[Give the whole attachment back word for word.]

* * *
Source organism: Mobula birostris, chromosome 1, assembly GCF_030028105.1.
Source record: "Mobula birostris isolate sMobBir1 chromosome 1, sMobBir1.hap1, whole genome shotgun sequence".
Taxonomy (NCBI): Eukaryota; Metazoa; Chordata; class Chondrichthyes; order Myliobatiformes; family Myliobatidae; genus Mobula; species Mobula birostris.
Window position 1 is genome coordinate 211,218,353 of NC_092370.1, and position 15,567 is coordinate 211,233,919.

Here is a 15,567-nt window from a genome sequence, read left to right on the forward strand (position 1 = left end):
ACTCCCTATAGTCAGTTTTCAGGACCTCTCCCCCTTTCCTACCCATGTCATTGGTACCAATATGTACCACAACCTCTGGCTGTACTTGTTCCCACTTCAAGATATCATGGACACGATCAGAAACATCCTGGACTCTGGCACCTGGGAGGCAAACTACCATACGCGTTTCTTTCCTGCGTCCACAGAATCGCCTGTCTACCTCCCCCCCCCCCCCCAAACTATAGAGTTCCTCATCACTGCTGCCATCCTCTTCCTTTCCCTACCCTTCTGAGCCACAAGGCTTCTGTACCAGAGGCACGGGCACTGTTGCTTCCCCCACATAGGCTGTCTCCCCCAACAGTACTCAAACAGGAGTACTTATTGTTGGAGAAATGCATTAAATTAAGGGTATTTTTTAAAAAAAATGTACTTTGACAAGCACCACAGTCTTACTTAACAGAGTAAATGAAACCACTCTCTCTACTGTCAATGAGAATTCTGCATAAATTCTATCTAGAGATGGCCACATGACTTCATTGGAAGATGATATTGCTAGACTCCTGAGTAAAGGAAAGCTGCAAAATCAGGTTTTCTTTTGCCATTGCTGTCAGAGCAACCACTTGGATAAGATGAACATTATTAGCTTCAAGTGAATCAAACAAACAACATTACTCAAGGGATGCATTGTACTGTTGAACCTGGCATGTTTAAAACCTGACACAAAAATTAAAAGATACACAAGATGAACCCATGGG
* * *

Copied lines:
Source organism: Mobula birostris, chromosome 1, assembly GCF_030028105.1.
Source record: "Mobula birostris isolate sMobBir1 chromosome 1, sMobBir1.hap1, whole genome shotgun sequence".
Taxonomy (NCBI): Eukaryota; Metazoa; Chordata; class Chondrichthyes; order Myliobatiformes; family Myliobatidae; genus Mobula; species Mobula birostris.
Window position 1 is genome coordinate 211,218,353 of NC_092370.1, and position 15,567 is coordinate 211,233,919.

Here is a 15,567-nt window from a genome sequence, read left to right on the forward strand (position 1 = left end):
ACTCCCTATAGTCAGTTTTCAGGACCTCTCCCCCTTTCCTACCCATGTCATTGGTACCAATATGTACCACAACCTCTGGCTGTACTTGTTCCCACTTCAAGATATCATGGACACGATCAGAAACATCCTGGACTCTGGCACCTGGGAGGCAAACTACCATACGCGTTTCTTTCCTGCGTCCACAGAATCGCCTGTCTACCTCCCCCCCCCCCCCCAAACTATAGAGTTCCTCATCACTGCTGCCATCCTCTTCCTTTCCCTACCCTTCTGAGCCACAAGGCTTCTGTACCAGAGGCACGGGCACTGTTGCTTCCCCCACATAGGCTGTCTCCCCCAACAGTACTCAAACAGGAGTACTTATTGTTGGAGAAATGCATTAAATTAAGGGTATTTTTTAAAAAAAATGTACTTTGACAAGCACCACAGTCTTACTTAACAGAGTAAATGAAACCACTCTCTCTACTGTCAATGAGAATTCTGCATAAATTCTATCTAGAGATGGCCACATGACTTCATTGGAAGATGATATTGCTAGACTCCTGAGTAAAGGAAAGCTGCAAAATCAGGTTTTCTTTTGCCATTGCTGTCAGAGCAACCACTTGGATAAGATGAACATTATTAGCTTCAAGTGAATCAAACAAACAACATTACTCAAGGGATGCATTGTACTGTTGAACCTGGCATGTTTAAAACCTGACACAAAAATTAAAAGATACACAAGATGAACCCATGGG